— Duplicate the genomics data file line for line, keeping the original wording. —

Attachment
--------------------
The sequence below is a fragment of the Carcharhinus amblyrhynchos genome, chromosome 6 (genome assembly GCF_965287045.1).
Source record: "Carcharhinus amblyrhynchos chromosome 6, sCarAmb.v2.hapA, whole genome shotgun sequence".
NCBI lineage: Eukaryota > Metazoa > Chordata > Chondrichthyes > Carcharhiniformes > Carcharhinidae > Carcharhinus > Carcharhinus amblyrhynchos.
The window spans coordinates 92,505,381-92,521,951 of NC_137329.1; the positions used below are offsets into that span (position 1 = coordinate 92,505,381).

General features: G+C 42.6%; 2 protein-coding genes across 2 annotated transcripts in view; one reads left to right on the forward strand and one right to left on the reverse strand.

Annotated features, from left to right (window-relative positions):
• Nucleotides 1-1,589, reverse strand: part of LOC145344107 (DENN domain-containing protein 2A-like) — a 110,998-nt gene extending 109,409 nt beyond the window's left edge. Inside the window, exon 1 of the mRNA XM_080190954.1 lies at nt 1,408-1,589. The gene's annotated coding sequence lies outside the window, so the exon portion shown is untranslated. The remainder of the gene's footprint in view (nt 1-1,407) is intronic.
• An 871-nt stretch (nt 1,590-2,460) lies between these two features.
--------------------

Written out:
The sequence below is a fragment of the Carcharhinus amblyrhynchos genome, chromosome 6 (genome assembly GCF_965287045.1).
Source record: "Carcharhinus amblyrhynchos chromosome 6, sCarAmb.v2.hapA, whole genome shotgun sequence".
NCBI lineage: Eukaryota > Metazoa > Chordata > Chondrichthyes > Carcharhiniformes > Carcharhinidae > Carcharhinus > Carcharhinus amblyrhynchos.
The window spans coordinates 92,505,381-92,521,951 of NC_137329.1; the positions used below are offsets into that span (position 1 = coordinate 92,505,381).

General features: G+C 42.6%; 2 protein-coding genes across 2 annotated transcripts in view; one reads left to right on the forward strand and one right to left on the reverse strand.

Annotated features, from left to right (window-relative positions):
• Nucleotides 1-1,589, reverse strand: part of LOC145344107 (DENN domain-containing protein 2A-like) — a 110,998-nt gene extending 109,409 nt beyond the window's left edge. Inside the window, exon 1 of the mRNA XM_080190954.1 lies at nt 1,408-1,589. The gene's annotated coding sequence lies outside the window, so the exon portion shown is untranslated. The remainder of the gene's footprint in view (nt 1-1,407) is intronic.
• An 871-nt stretch (nt 1,590-2,460) lies between these two features.